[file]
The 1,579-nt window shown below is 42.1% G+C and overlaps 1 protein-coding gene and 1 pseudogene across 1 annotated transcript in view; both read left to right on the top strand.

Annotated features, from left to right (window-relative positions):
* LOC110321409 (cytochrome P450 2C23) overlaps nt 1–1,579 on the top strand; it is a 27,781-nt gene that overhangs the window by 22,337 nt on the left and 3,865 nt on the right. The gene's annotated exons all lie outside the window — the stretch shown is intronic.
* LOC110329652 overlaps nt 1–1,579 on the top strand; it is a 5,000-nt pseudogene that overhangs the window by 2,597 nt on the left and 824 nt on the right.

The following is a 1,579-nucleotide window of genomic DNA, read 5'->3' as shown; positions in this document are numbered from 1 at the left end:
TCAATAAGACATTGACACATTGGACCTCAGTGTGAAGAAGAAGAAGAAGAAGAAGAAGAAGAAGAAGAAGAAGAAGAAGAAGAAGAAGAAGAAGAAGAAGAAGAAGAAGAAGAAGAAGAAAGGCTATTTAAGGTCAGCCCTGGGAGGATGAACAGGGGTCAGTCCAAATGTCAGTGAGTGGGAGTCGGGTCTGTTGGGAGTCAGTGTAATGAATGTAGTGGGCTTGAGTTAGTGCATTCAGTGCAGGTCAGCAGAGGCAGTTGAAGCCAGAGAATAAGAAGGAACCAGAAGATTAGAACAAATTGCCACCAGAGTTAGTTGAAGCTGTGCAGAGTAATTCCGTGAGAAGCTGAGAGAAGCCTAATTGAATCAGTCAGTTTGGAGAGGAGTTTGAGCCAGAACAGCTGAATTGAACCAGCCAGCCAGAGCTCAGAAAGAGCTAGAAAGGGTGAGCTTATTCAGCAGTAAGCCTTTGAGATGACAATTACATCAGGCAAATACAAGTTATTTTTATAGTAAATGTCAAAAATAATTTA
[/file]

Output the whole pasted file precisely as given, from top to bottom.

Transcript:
The 1,579-nt window shown below is 42.1% G+C and overlaps 1 protein-coding gene and 1 pseudogene across 1 annotated transcript in view; both read left to right on the top strand.

Annotated features, from left to right (window-relative positions):
* LOC110321409 (cytochrome P450 2C23) overlaps nt 1–1,579 on the top strand; it is a 27,781-nt gene that overhangs the window by 22,337 nt on the left and 3,865 nt on the right. The gene's annotated exons all lie outside the window — the stretch shown is intronic.
* LOC110329652 overlaps nt 1–1,579 on the top strand; it is a 5,000-nt pseudogene that overhangs the window by 2,597 nt on the left and 824 nt on the right.

The following is a 1,579-nucleotide window of genomic DNA, read 5'->3' as shown; positions in this document are numbered from 1 at the left end:
TCAATAAGACATTGACACATTGGACCTCAGTGTGAAGAAGAAGAAGAAGAAGAAGAAGAAGAAGAAGAAGAAGAAGAAGAAGAAGAAGAAGAAGAAGAAGAAGAAGAAGAAGAAGAAGAAAGGCTATTTAAGGTCAGCCCTGGGAGGATGAACAGGGGTCAGTCCAAATGTCAGTGAGTGGGAGTCGGGTCTGTTGGGAGTCAGTGTAATGAATGTAGTGGGCTTGAGTTAGTGCATTCAGTGCAGGTCAGCAGAGGCAGTTGAAGCCAGAGAATAAGAAGGAACCAGAAGATTAGAACAAATTGCCACCAGAGTTAGTTGAAGCTGTGCAGAGTAATTCCGTGAGAAGCTGAGAGAAGCCTAATTGAATCAGTCAGTTTGGAGAGGAGTTTGAGCCAGAACAGCTGAATTGAACCAGCCAGCCAGAGCTCAGAAAGAGCTAGAAAGGGTGAGCTTATTCAGCAGTAAGCCTTTGAGATGACAATTACATCAGGCAAATACAAGTTATTTTTATAGTAAATGTCAAAAATAATTTA